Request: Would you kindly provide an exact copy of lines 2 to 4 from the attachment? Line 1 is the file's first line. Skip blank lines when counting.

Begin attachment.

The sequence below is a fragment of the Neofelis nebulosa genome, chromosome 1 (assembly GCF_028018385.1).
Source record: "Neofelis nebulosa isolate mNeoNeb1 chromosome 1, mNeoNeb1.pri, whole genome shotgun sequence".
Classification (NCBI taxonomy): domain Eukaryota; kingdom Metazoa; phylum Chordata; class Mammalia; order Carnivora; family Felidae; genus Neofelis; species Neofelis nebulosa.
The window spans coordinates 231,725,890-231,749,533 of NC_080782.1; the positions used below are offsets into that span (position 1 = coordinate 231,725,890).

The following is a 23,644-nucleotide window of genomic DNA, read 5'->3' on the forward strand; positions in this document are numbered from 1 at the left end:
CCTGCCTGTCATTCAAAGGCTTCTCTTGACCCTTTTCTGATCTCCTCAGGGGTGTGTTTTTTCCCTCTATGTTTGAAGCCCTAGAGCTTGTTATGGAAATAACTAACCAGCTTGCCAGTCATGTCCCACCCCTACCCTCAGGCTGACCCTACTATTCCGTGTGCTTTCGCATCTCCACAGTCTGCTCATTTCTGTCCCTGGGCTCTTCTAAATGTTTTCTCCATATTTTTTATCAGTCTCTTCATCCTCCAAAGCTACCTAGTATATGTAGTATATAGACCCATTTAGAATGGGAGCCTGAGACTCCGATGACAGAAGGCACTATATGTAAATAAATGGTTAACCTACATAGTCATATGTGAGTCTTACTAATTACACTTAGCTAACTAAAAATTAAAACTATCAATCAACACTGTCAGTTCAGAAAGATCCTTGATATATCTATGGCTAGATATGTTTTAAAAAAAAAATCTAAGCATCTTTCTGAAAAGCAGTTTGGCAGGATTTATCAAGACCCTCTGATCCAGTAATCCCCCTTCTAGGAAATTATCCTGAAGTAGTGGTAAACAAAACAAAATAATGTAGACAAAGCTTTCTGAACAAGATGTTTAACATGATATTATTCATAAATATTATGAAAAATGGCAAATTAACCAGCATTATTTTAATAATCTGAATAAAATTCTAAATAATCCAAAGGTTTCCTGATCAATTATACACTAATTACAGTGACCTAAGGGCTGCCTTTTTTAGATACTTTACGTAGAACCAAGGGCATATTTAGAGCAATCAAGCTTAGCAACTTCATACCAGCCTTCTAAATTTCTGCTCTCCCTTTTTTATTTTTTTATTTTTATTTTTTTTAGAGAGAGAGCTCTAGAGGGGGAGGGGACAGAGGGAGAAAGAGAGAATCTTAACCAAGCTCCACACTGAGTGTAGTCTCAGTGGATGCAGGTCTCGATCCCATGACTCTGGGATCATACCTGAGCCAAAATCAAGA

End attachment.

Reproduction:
Source record: "Neofelis nebulosa isolate mNeoNeb1 chromosome 1, mNeoNeb1.pri, whole genome shotgun sequence".
Classification (NCBI taxonomy): domain Eukaryota; kingdom Metazoa; phylum Chordata; class Mammalia; order Carnivora; family Felidae; genus Neofelis; species Neofelis nebulosa.
The window spans coordinates 231,725,890-231,749,533 of NC_080782.1; the positions used below are offsets into that span (position 1 = coordinate 231,725,890).